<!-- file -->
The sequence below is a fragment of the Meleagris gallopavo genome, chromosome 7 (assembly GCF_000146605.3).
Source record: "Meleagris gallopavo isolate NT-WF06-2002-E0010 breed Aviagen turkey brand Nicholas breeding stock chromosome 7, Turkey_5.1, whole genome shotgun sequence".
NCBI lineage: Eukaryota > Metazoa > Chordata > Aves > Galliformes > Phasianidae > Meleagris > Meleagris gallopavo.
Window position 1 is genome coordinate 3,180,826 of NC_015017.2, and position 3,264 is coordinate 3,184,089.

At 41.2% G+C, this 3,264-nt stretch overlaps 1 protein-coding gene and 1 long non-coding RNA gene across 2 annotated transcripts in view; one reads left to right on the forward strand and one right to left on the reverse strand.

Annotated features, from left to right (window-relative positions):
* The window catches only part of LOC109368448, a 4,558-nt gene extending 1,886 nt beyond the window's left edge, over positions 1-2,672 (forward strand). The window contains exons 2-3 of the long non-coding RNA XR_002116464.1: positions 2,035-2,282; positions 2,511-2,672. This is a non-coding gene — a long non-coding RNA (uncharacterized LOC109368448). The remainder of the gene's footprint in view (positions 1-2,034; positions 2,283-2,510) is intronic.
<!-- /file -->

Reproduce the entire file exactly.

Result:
The sequence below is a fragment of the Meleagris gallopavo genome, chromosome 7 (assembly GCF_000146605.3).
Source record: "Meleagris gallopavo isolate NT-WF06-2002-E0010 breed Aviagen turkey brand Nicholas breeding stock chromosome 7, Turkey_5.1, whole genome shotgun sequence".
NCBI lineage: Eukaryota > Metazoa > Chordata > Aves > Galliformes > Phasianidae > Meleagris > Meleagris gallopavo.
Window position 1 is genome coordinate 3,180,826 of NC_015017.2, and position 3,264 is coordinate 3,184,089.

At 41.2% G+C, this 3,264-nt stretch overlaps 1 protein-coding gene and 1 long non-coding RNA gene across 2 annotated transcripts in view; one reads left to right on the forward strand and one right to left on the reverse strand.

Annotated features, from left to right (window-relative positions):
* The window catches only part of LOC109368448, a 4,558-nt gene extending 1,886 nt beyond the window's left edge, over positions 1-2,672 (forward strand). The window contains exons 2-3 of the long non-coding RNA XR_002116464.1: positions 2,035-2,282; positions 2,511-2,672. This is a non-coding gene — a long non-coding RNA (uncharacterized LOC109368448). The remainder of the gene's footprint in view (positions 1-2,034; positions 2,283-2,510) is intronic.